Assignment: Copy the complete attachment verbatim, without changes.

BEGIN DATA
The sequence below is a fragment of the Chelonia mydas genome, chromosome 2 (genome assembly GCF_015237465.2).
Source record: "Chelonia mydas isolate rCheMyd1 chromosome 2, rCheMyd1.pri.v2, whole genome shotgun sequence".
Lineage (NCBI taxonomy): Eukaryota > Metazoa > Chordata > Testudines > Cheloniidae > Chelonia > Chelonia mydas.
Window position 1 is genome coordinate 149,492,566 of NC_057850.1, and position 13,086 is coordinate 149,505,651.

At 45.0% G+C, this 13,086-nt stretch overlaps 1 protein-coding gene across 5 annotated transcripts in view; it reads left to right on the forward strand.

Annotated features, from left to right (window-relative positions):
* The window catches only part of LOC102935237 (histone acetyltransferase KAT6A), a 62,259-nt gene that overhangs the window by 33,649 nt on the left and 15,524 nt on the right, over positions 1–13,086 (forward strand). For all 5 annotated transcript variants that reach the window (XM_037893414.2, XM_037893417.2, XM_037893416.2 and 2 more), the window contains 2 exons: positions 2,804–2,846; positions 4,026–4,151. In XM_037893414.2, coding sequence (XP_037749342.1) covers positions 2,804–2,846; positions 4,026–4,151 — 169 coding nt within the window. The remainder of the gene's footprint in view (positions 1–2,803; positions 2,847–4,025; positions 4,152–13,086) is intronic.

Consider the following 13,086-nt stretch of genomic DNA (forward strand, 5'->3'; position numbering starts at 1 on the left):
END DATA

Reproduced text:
The sequence below is a fragment of the Chelonia mydas genome, chromosome 2 (genome assembly GCF_015237465.2).
Source record: "Chelonia mydas isolate rCheMyd1 chromosome 2, rCheMyd1.pri.v2, whole genome shotgun sequence".
Lineage (NCBI taxonomy): Eukaryota > Metazoa > Chordata > Testudines > Cheloniidae > Chelonia > Chelonia mydas.
Window position 1 is genome coordinate 149,492,566 of NC_057850.1, and position 13,086 is coordinate 149,505,651.

At 45.0% G+C, this 13,086-nt stretch overlaps 1 protein-coding gene across 5 annotated transcripts in view; it reads left to right on the forward strand.

Annotated features, from left to right (window-relative positions):
* The window catches only part of LOC102935237 (histone acetyltransferase KAT6A), a 62,259-nt gene that overhangs the window by 33,649 nt on the left and 15,524 nt on the right, over positions 1–13,086 (forward strand). For all 5 annotated transcript variants that reach the window (XM_037893414.2, XM_037893417.2, XM_037893416.2 and 2 more), the window contains 2 exons: positions 2,804–2,846; positions 4,026–4,151. In XM_037893414.2, coding sequence (XP_037749342.1) covers positions 2,804–2,846; positions 4,026–4,151 — 169 coding nt within the window. The remainder of the gene's footprint in view (positions 1–2,803; positions 2,847–4,025; positions 4,152–13,086) is intronic.

Consider the following 13,086-nt stretch of genomic DNA (forward strand, 5'->3'; position numbering starts at 1 on the left):